Read at all, which was a great disadvantage to him; yet behav'd himself as One that desir'd to obtain God's Pardon and Salvation.

6. John Moony, condemn'd for being concern'd with William Dean and the Evidence against him, in the breaking and robbing the House of Mr. Tho. Hall, which, together with the Burglary by them committed in Mr. Pattison's House, he freely confess'd himself to be guilty of; but said these were the only Crimes he deserv'd to be punish'd for by the Laws of Men. He told me, that he was but 18 years of age, born in Spittlefields, and bound Apprentice to a Clock-maker with whom he liv'd but 3 years, and then leaving him, went to Sea , where he served sometimes on board Men of War, and at other times in Merchant-men. I found him a poor ignorant Person, who could not read; yet being made sensible of his Faults, and of the necessity of his repenting of them, he said, he was very sorry he had offended God and wrong'd his Neighbour, and beg'd Pardon of both. He own'd at last he had broke and robb'd several Houses within these 3 years past, but knew not the People he had thus wrong'd.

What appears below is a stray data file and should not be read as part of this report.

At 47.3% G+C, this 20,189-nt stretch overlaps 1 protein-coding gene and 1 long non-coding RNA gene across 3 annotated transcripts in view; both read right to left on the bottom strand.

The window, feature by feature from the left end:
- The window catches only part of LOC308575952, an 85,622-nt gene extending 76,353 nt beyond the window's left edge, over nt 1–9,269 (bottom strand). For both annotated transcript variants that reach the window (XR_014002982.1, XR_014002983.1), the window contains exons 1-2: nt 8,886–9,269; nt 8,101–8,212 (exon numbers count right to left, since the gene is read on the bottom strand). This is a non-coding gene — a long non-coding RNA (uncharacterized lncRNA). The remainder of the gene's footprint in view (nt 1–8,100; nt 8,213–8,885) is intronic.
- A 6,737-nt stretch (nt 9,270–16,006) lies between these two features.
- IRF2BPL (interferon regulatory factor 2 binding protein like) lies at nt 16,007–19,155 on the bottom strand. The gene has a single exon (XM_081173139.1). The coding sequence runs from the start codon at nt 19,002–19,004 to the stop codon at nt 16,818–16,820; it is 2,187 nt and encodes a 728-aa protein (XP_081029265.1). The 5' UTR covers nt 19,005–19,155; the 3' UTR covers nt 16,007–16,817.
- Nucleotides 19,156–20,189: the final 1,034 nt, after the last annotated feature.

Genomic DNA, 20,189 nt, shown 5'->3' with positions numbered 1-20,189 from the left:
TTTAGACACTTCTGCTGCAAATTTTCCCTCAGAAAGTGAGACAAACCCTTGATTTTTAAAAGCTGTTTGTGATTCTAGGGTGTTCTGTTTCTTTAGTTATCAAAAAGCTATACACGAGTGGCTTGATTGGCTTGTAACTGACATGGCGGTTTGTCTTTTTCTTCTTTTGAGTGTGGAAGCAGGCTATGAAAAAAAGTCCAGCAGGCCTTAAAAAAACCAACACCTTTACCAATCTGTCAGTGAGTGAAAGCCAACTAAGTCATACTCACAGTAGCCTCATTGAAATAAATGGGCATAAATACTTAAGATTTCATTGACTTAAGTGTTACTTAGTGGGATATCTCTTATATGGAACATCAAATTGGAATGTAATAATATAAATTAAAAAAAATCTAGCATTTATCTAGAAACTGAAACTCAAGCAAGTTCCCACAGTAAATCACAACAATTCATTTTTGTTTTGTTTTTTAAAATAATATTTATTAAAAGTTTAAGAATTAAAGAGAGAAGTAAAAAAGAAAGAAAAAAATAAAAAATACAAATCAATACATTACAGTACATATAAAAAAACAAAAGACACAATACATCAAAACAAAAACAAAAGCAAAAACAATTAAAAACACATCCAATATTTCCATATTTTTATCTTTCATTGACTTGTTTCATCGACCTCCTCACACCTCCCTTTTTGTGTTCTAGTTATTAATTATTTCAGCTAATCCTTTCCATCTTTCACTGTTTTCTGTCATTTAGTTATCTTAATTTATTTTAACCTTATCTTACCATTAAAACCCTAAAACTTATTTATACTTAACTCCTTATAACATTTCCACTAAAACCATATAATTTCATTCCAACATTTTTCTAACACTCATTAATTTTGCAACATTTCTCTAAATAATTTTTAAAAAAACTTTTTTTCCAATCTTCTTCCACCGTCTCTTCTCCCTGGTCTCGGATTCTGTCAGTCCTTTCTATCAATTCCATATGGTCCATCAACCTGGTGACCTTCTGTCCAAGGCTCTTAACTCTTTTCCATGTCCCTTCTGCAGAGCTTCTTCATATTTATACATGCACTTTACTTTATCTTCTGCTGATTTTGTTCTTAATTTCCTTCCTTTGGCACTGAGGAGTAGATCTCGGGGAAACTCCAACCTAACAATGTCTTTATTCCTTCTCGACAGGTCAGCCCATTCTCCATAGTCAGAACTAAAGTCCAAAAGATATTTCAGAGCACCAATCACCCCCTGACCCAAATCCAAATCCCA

7. Anthony Rogers, condemn'd for a Burglary, viz. the breaking the House of Martin Purcel, Esq ; and stealing thence a Silver Canister, val. 6 l. on the 15th of October last. He said, he was 19 years of age, born in Maiden-lane, near Co-Covent-garden: That he had been bound 'Prentice to a Carpenter , but staid not with him above 2 years, then ran away, and went to Sea ; where he serv'd on board some Merchant-men for near 3 years off and on. He confess'd he had been engag'd above 2 years in an ill Course of Life, and had within that time committed diverse Robberies and Burglaries; but got no great Matter by them; and, That he never was brought to Justice, tho' he had deserv'd Punishment, before now. He declar'd himself a Romanist , and said, he would die in that Perswasion.